Don't Let This Happen to You
Door design details
The photo at right is from an entry that's just 15 years old. Fortunately, it was able to be repaired. I haven’t always been so lucky. Let’s just say that replacing subfloor and framing is no fun. A safe assumption is that, for one reason or another, doors always leak. They shouldn’t, but they do. Seals wear out. Wind blows. Jambs rot. Sills crack. Weepholes clog. Following are some ways to mitigate the chance of damage.
- Always use a sill pan. I used to make my own out of lead, a practice (and a material) I would not recommend. Then I used custom-soldered copper pans, but only on the most exposed locations, due to cost. Less-exposed locations received pans made from bituminous membrane. It is imperative that the corners are sealed, which is hard to do. Simply adhering the membrane to the subfloor without creating sealed, upturned corners only relocates the water. Now it’s easy: I specify one of the ready-made sill pans. It is important, however, to seal the sill pan to the subfloor and the door sill to the pan to prevent air leakage and flexing of the door sill.
- Choose the right sill type. When it’s important to be historically correct, I call for real wood sills, protected with epoxy paint or a penetrating sealer such as Penofin or Sikkens. Otherwise I prefer adjustable aluminum or fiberglass sills. They are usually available in brown or tan, if mill finished aluminum is not desired. Turning a few screws is enough to snug the sill against the door to stop water and air from getting through. Where the side jamb meets the sill there is usually a big dollop of butyl caulking. Don’t cut it away the way I did as a novice carpenter—it is necessary for sealing the transition between components. I like to order doors with "long horns" on the sills, meaning that the sill extends to the outside edge of the casing instead of the inside edge, where a vulnerable corner is susceptible to moisture. It takes more care to work with and is usually a special order, but I’ve repaired enough doors to consider it a worthwhile detail.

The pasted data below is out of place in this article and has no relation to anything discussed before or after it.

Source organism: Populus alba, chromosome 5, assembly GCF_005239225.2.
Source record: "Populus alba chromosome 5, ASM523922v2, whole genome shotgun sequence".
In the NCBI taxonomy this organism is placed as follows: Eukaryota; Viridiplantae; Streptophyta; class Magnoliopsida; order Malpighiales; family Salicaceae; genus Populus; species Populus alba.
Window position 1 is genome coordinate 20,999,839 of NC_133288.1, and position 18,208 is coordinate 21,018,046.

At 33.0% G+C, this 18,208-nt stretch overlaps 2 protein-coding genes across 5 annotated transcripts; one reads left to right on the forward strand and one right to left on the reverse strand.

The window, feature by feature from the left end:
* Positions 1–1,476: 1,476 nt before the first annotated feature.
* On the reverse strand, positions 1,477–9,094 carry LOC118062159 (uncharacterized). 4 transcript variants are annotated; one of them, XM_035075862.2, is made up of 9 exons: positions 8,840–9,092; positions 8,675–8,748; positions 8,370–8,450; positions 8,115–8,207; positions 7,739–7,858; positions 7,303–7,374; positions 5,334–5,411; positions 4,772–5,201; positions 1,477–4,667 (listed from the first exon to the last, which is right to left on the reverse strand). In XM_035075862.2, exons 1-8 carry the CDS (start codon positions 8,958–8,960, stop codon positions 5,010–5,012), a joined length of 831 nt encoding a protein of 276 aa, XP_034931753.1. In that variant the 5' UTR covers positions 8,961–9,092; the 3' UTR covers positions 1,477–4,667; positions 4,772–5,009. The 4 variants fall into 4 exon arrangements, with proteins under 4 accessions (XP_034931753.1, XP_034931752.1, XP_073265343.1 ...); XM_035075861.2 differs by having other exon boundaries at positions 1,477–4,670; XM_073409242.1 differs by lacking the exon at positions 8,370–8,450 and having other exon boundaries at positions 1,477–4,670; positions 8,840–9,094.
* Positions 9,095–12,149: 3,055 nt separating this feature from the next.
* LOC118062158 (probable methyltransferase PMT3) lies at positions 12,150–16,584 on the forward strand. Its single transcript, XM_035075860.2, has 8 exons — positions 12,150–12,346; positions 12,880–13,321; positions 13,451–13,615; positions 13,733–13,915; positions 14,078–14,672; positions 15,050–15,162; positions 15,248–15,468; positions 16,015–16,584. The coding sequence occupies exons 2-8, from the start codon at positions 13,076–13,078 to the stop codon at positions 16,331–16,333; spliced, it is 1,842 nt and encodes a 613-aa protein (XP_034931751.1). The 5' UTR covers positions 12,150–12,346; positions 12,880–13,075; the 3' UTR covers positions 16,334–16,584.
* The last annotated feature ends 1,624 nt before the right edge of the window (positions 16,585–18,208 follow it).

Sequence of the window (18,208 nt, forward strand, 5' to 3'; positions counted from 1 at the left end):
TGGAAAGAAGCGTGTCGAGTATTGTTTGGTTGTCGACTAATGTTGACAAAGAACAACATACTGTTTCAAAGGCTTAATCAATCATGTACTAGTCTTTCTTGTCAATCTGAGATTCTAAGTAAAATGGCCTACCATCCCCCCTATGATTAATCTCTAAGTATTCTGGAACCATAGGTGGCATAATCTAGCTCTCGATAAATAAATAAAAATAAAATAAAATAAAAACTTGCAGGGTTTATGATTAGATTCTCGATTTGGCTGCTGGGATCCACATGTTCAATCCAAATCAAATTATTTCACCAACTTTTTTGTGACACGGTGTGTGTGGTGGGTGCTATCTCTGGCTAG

- Use rot-proof jambs. An added benefit to an adjustable sill’s air-sealing capability is the fact that it’s rot-proof. Rot usually starts at the bottom of the jambs. The end grain wicks water and rots the wood from the inside out. It shows up as paint failure after it’s too late to fix. This can be minimized by priming all sides of the jamb and leaving the caulking at the sill joint. Some manufacturers offer an even better alternative: rot-proof lower jambs. While as a rule I don’t consider pvc or composites to be green, this is one case where it solves a real problem.
- Storm doors are often discouraged because excessive heat buildup can damage the doors they are meant to protect, and if you live in a warm climate, you wouldn’t want them anyway. Anywhere that’s cold part of the year, though, I would still like to use them. They are a first line of defense, the same way siding takes the brunt of the weather but has housewrap behind it. Plus, in warm weather the storm panel can be swapped out for a screen panel, allowing for natural ventilation.
- Overhangs should protect every door. I know it’s not always possible, but a porch roof or some other form of protection is a good goal. Not only does an overhang keep rain from hitting the door on its way down, it also minimizes damaging splashback. An overhang also keeps the summer sun from baking south-facing doors. My favorite reason for overhangs: They offer a protected location to ease the transition between indoors and out.
- Mike Maines
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